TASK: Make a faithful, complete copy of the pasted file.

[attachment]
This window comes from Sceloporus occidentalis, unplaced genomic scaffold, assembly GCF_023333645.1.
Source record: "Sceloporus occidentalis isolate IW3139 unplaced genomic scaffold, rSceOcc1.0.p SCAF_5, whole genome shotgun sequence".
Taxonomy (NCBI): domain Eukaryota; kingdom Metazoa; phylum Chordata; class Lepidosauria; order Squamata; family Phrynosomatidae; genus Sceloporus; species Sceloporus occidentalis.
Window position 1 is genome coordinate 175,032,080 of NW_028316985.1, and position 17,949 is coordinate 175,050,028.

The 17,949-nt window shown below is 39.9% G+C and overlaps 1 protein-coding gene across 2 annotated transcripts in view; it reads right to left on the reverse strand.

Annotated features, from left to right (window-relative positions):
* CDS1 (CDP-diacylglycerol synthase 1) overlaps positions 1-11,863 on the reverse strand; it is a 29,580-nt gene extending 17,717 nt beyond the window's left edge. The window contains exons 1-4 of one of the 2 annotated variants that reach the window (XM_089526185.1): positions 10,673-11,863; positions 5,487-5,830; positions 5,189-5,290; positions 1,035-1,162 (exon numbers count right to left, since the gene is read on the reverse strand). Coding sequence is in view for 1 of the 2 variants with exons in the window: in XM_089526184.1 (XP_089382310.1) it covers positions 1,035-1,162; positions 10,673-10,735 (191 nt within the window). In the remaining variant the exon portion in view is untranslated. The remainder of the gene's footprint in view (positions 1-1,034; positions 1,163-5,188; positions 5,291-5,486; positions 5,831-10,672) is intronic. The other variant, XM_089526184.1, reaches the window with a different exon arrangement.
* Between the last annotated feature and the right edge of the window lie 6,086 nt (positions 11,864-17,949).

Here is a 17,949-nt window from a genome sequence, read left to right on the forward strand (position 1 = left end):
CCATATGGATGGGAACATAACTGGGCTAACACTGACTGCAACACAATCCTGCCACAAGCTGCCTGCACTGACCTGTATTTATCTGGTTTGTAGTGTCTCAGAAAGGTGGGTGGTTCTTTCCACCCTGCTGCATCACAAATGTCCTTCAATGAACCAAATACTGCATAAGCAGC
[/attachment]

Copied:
This window comes from Sceloporus occidentalis, unplaced genomic scaffold, assembly GCF_023333645.1.
Source record: "Sceloporus occidentalis isolate IW3139 unplaced genomic scaffold, rSceOcc1.0.p SCAF_5, whole genome shotgun sequence".
Taxonomy (NCBI): domain Eukaryota; kingdom Metazoa; phylum Chordata; class Lepidosauria; order Squamata; family Phrynosomatidae; genus Sceloporus; species Sceloporus occidentalis.
Window position 1 is genome coordinate 175,032,080 of NW_028316985.1, and position 17,949 is coordinate 175,050,028.

The 17,949-nt window shown below is 39.9% G+C and overlaps 1 protein-coding gene across 2 annotated transcripts in view; it reads right to left on the reverse strand.

Annotated features, from left to right (window-relative positions):
* CDS1 (CDP-diacylglycerol synthase 1) overlaps positions 1-11,863 on the reverse strand; it is a 29,580-nt gene extending 17,717 nt beyond the window's left edge. The window contains exons 1-4 of one of the 2 annotated variants that reach the window (XM_089526185.1): positions 10,673-11,863; positions 5,487-5,830; positions 5,189-5,290; positions 1,035-1,162 (exon numbers count right to left, since the gene is read on the reverse strand). Coding sequence is in view for 1 of the 2 variants with exons in the window: in XM_089526184.1 (XP_089382310.1) it covers positions 1,035-1,162; positions 10,673-10,735 (191 nt within the window). In the remaining variant the exon portion in view is untranslated. The remainder of the gene's footprint in view (positions 1-1,034; positions 1,163-5,188; positions 5,291-5,486; positions 5,831-10,672) is intronic. The other variant, XM_089526184.1, reaches the window with a different exon arrangement.
* Between the last annotated feature and the right edge of the window lie 6,086 nt (positions 11,864-17,949).

Here is a 17,949-nt window from a genome sequence, read left to right on the forward strand (position 1 = left end):
CCATATGGATGGGAACATAACTGGGCTAACACTGACTGCAACACAATCCTGCCACAAGCTGCCTGCACTGACCTGTATTTATCTGGTTTGTAGTGTCTCAGAAAGGTGGGTGGTTCTTTCCACCCTGCTGCATCACAAATGTCCTTCAATGAACCAAATACTGCATAAGCAGC